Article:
We just kept investing to build up entry barriers to competitors, access different markets globally, and enter into new products. We went insane with our investments and there was whole turnaround from being a 7–8% EBITDA company to being a 14% EBITDA company andthis transformation happened in just four years. The journey was from packaging for garments to packaging for pharmaceuticals, to packaging for fruits and vegetables and food items.

You self-disrupted yourself multiple times in the journey where you said, “Hey, whatever I was doing earlier, this is not the future. Let me go out and bring new technologies, invest in new technology so that I’m ahead of the curve.”

Do you feel that building excess capacity is one of the reasons why you have grown to the extent that you have or do you wish that you had done it slower so that you would not have to go through the some of the stress that you went through?

Akhilesh: The learning curve on larger capacity is longer and is more costly. I think if you have a shorter learning curve, you can easily expand, get ahead of the learning curve and know that your cash positive with that one particular investment. So, if I were to do it again, I would say that I would go for a smaller capacity and then quickly jump. Basically start small, take a smaller risk and then slowly build up the capacity.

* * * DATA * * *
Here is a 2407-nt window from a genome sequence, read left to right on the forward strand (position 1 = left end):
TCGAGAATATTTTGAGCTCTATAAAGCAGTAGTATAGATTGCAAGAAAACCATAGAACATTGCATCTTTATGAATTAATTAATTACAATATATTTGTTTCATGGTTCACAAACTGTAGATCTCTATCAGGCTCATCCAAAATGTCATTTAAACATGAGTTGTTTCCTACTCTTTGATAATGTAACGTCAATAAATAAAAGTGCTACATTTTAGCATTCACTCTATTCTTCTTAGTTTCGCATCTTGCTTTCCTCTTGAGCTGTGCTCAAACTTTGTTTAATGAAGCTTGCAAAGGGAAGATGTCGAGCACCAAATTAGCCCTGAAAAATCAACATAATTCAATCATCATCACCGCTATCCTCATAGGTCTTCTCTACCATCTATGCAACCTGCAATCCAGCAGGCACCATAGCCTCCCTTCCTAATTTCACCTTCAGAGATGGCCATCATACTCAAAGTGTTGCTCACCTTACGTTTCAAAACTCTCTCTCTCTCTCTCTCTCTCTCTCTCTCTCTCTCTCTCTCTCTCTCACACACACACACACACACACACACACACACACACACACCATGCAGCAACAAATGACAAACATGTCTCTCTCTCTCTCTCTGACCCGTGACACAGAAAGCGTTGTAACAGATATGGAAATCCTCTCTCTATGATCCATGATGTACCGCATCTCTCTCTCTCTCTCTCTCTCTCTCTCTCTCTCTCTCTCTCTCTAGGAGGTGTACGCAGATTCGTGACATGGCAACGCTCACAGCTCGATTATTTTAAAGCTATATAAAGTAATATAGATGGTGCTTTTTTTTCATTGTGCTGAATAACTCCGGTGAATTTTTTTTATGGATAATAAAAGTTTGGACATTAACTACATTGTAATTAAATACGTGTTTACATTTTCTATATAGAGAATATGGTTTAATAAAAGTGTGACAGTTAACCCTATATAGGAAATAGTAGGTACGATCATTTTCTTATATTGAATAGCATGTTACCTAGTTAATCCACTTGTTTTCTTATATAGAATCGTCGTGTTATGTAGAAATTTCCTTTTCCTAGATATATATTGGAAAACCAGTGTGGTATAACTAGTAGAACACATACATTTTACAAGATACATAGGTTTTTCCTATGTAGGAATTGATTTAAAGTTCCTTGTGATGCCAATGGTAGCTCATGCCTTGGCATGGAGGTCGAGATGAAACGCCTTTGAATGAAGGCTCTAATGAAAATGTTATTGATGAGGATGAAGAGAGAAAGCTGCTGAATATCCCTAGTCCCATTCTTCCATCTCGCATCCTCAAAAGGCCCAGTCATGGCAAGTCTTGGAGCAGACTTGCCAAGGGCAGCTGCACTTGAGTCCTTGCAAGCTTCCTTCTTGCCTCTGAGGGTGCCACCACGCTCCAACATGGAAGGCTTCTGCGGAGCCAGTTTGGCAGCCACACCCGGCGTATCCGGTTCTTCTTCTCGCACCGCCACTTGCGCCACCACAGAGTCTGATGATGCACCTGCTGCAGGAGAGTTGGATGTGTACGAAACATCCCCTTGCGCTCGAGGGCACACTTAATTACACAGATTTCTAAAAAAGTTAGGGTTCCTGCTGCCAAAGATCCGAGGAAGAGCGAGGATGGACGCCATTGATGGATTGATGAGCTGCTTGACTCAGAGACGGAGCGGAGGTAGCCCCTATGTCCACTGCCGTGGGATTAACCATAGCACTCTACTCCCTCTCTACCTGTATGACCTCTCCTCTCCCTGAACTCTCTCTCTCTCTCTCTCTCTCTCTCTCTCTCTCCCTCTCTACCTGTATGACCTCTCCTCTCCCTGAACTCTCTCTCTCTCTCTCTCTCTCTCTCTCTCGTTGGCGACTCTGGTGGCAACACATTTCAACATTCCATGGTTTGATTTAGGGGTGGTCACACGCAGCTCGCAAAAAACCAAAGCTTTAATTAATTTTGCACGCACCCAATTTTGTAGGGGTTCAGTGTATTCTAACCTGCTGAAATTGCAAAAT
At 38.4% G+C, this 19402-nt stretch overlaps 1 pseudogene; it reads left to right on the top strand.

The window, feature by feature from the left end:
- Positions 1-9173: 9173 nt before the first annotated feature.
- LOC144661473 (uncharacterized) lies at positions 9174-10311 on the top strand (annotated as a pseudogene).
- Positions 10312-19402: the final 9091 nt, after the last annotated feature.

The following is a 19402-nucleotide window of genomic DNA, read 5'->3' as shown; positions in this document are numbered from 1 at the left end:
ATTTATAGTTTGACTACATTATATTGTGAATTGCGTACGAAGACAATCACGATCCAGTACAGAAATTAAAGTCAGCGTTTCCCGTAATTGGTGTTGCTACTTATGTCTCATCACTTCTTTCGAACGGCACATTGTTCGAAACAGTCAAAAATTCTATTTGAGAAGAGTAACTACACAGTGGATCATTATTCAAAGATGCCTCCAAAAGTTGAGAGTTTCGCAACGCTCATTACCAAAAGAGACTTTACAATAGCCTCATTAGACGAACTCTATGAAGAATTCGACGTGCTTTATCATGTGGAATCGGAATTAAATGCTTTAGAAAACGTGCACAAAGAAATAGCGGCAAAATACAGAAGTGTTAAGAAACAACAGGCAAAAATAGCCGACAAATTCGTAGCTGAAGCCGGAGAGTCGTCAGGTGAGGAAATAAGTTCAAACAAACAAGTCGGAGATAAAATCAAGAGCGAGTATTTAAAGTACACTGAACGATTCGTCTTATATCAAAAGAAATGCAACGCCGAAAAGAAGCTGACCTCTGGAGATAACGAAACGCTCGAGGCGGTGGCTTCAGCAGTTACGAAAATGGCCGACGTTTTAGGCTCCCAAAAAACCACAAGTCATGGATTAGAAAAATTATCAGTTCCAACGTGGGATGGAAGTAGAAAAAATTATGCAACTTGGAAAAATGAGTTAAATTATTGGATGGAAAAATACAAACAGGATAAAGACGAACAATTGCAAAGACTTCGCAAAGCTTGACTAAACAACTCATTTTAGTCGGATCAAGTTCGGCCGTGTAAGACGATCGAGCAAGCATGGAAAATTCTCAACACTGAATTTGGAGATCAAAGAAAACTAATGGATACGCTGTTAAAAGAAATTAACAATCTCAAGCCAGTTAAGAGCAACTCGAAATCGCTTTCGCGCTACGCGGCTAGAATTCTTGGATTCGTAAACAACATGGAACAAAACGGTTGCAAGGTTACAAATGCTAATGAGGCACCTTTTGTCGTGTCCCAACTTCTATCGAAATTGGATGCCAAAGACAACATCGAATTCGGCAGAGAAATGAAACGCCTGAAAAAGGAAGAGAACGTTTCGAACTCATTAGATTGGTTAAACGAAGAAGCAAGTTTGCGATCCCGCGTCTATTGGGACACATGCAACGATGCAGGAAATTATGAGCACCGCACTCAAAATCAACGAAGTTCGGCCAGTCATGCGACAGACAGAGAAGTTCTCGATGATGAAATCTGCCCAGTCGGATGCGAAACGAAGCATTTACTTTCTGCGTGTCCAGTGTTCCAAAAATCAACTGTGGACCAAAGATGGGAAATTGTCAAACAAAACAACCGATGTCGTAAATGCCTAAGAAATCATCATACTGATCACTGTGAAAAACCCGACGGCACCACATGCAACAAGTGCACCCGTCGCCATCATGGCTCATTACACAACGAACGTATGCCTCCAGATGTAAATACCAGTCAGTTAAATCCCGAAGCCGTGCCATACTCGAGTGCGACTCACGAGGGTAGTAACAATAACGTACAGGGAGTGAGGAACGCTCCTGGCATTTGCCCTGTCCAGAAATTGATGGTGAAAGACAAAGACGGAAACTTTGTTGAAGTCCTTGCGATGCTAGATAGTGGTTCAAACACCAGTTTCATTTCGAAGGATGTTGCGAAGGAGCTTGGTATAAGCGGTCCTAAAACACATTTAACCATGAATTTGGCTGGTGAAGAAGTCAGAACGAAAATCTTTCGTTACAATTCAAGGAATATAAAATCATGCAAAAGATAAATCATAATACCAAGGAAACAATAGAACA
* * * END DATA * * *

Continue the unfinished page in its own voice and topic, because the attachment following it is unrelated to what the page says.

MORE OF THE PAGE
I think the other key thing is how well do you know your markets and how confident you are of your market. Because if it is a new product, new geography, then it is very different. But if it is the same product which you are expanding, then you can take a bigger risk. For example, we invested in two lines, which have a capacity of 500 kilos per hour. If you were to ask me what I would do now, I would say 2,000 kilos per hour, one line. You might put five times the money, but you would put it and forget it. But I couldn’t have taken this decision going back in time when I didn’t know the market. I think the driver is how well you know your market and how confident you are about it. There is no right answer for anyone, everybody will have their own journey around taking risks and building manufacturing capacity.